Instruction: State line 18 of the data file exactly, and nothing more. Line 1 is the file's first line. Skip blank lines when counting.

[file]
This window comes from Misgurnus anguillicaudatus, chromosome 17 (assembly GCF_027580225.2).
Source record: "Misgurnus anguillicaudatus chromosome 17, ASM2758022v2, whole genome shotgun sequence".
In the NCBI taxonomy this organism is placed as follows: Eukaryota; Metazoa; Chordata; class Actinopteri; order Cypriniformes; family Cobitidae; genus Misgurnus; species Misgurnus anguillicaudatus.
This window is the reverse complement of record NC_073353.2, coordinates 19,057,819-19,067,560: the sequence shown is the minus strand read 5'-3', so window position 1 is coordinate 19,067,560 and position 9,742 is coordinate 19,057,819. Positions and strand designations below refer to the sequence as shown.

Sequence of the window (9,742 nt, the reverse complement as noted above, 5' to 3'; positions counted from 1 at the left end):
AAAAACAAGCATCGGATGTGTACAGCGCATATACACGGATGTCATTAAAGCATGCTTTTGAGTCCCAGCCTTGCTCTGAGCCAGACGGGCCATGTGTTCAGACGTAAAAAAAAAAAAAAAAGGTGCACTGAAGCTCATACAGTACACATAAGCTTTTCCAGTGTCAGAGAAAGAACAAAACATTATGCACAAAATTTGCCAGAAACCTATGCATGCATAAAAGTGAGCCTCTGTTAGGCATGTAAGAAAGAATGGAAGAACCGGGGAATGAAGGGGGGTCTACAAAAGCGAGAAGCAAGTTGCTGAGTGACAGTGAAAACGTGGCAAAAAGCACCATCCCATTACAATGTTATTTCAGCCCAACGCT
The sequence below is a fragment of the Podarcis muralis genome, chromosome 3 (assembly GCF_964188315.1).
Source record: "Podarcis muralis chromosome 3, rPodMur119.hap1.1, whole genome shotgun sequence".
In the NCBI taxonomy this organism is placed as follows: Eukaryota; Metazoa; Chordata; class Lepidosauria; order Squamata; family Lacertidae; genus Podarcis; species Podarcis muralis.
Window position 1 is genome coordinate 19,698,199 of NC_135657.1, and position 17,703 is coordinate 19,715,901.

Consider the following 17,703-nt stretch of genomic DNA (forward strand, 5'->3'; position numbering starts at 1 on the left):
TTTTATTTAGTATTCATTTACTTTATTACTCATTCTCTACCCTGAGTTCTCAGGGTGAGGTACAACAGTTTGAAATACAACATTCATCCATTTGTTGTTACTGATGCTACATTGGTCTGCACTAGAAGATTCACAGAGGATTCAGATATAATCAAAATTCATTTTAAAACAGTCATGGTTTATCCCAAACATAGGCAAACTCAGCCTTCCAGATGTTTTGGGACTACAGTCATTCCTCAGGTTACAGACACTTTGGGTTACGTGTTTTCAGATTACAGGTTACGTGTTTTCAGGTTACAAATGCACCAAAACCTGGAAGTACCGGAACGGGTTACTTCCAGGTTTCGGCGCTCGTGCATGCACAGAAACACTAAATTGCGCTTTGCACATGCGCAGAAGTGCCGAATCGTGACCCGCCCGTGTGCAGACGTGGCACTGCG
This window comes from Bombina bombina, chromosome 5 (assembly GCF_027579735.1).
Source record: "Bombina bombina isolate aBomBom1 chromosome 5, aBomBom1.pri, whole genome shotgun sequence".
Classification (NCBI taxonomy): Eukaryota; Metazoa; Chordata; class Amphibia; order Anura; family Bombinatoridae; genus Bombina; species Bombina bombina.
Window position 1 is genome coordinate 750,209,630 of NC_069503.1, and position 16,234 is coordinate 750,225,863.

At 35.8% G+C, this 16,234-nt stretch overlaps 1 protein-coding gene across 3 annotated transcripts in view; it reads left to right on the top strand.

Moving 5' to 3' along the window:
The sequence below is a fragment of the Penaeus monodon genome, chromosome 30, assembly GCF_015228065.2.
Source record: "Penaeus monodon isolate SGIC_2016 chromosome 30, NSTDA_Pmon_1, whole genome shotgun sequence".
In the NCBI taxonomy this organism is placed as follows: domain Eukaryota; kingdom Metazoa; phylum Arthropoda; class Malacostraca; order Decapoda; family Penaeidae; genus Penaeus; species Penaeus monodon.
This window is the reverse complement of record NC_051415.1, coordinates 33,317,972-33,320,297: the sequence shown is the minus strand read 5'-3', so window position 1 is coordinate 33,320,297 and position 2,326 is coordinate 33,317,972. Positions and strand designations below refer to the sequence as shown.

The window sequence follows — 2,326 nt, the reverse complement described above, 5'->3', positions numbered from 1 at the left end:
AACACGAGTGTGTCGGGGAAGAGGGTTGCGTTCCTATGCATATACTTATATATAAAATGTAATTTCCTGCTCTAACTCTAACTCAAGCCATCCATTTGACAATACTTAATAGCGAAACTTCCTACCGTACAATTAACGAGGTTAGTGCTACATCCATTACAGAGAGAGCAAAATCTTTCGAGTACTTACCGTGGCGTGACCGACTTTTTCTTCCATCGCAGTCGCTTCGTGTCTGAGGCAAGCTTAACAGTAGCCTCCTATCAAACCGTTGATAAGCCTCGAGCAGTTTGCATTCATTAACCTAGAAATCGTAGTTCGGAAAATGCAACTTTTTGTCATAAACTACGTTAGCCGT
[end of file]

Moving 5' to 3' along the window: